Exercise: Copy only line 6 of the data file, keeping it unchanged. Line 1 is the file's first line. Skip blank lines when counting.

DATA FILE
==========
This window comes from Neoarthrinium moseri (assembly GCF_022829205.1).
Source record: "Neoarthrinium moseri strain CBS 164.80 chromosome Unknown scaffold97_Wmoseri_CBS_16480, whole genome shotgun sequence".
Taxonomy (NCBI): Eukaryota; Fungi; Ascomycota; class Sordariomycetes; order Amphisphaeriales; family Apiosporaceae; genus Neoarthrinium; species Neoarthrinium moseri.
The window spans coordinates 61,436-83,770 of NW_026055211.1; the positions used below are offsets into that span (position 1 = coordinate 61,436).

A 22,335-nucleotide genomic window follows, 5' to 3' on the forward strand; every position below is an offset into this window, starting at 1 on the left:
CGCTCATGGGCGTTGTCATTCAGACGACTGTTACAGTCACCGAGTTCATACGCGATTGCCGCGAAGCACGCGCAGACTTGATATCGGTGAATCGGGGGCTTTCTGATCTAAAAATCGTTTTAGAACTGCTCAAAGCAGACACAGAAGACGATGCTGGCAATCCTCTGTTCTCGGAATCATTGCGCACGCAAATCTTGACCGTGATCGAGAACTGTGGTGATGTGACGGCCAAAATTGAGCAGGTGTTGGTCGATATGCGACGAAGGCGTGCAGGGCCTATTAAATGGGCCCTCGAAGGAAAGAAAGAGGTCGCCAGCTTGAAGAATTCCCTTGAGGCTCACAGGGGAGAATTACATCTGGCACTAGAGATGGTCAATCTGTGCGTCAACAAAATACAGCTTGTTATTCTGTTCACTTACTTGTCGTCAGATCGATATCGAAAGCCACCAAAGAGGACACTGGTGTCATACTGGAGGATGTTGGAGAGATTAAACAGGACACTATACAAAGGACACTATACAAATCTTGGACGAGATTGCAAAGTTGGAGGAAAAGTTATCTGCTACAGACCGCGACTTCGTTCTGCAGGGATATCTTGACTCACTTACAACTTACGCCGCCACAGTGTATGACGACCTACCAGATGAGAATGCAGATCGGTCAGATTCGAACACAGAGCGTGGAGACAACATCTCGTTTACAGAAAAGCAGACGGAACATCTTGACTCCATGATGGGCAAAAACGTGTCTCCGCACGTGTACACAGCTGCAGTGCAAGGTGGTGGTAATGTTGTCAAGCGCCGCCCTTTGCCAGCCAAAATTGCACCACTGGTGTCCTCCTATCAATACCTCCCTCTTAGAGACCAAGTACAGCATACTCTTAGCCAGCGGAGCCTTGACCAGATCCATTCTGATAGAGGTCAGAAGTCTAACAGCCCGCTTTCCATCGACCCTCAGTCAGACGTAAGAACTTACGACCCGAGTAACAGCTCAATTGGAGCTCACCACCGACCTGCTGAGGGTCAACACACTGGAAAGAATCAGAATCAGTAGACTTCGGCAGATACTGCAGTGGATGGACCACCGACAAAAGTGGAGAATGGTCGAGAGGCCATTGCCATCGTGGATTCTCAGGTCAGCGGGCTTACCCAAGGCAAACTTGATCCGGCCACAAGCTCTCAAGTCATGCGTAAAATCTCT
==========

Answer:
CGCTCATGGGCGTTGTCATTCAGACGACTGTTACAGTCACCGAGTTCATACGCGATTGCCGCGAAGCACGCGCAGACTTGATATCGGTGAATCGGGGGCTTTCTGATCTAAAAATCGTTTTAGAACTGCTCAAAGCAGACACAGAAGACGATGCTGGCAATCCTCTGTTCTCGGAATCATTGCGCACGCAAATCTTGACCGTGATCGAGAACTGTGGTGATGTGACGGCCAAAATTGAGCAGGTGTTGGTCGATATGCGACGAAGGCGTGCAGGGCCTATTAAATGGGCCCTCGAAGGAAAGAAAGAGGTCGCCAGCTTGAAGAATTCCCTTGAGGCTCACAGGGGAGAATTACATCTGGCACTAGAGATGGTCAATCTGTGCGTCAACAAAATACAGCTTGTTATTCTGTTCACTTACTTGTCGTCAGATCGATATCGAAAGCCACCAAAGAGGACACTGGTGTCATACTGGAGGATGTTGGAGAGATTAAACAGGACACTATACAAAGGACACTATACAAATCTTGGACGAGATTGCAAAGTTGGAGGAAAAGTTATCTGCTACAGACCGCGACTTCGTTCTGCAGGGATATCTTGACTCACTTACAACTTACGCCGCCACAGTGTATGACGACCTACCAGATGAGAATGCAGATCGGTCAGATTCGAACACAGAGCGTGGAGACAACATCTCGTTTACAGAAAAGCAGACGGAACATCTTGACTCCATGATGGGCAAAAACGTGTCTCCGCACGTGTACACAGCTGCAGTGCAAGGTGGTGGTAATGTTGTCAAGCGCCGCCCTTTGCCAGCCAAAATTGCACCACTGGTGTCCTCCTATCAATACCTCCCTCTTAGAGACCAAGTACAGCATACTCTTAGCCAGCGGAGCCTTGACCAGATCCATTCTGATAGAGGTCAGAAGTCTAACAGCCCGCTTTCCATCGACCCTCAGTCAGACGTAAGAACTTACGACCCGAGTAACAGCTCAATTGGAGCTCACCACCGACCTGCTGAGGGTCAACACACTGGAAAGAATCAGAATCAGTAGACTTCGGCAGATACTGCAGTGGATGGACCACCGACAAAAGTGGAGAATGGTCGAGAGGCCATTGCCATCGTGGATTCTCAGGTCAGCGGGCTTACCCAAGGCAAACTTGATCCGGCCACAAGCTCTCAAGTCATGCGTAAAATCTCT